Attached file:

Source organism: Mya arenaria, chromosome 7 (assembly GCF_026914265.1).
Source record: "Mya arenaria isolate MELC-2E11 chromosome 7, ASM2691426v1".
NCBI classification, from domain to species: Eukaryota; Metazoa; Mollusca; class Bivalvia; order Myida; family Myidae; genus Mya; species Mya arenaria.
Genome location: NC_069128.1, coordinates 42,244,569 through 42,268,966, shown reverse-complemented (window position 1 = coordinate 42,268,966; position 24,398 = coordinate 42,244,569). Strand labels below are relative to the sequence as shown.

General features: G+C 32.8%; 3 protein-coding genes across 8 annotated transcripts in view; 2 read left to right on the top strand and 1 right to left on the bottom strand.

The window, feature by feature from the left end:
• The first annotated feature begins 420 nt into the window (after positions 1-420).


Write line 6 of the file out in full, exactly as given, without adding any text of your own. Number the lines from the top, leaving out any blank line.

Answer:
The window, feature by feature from the left end: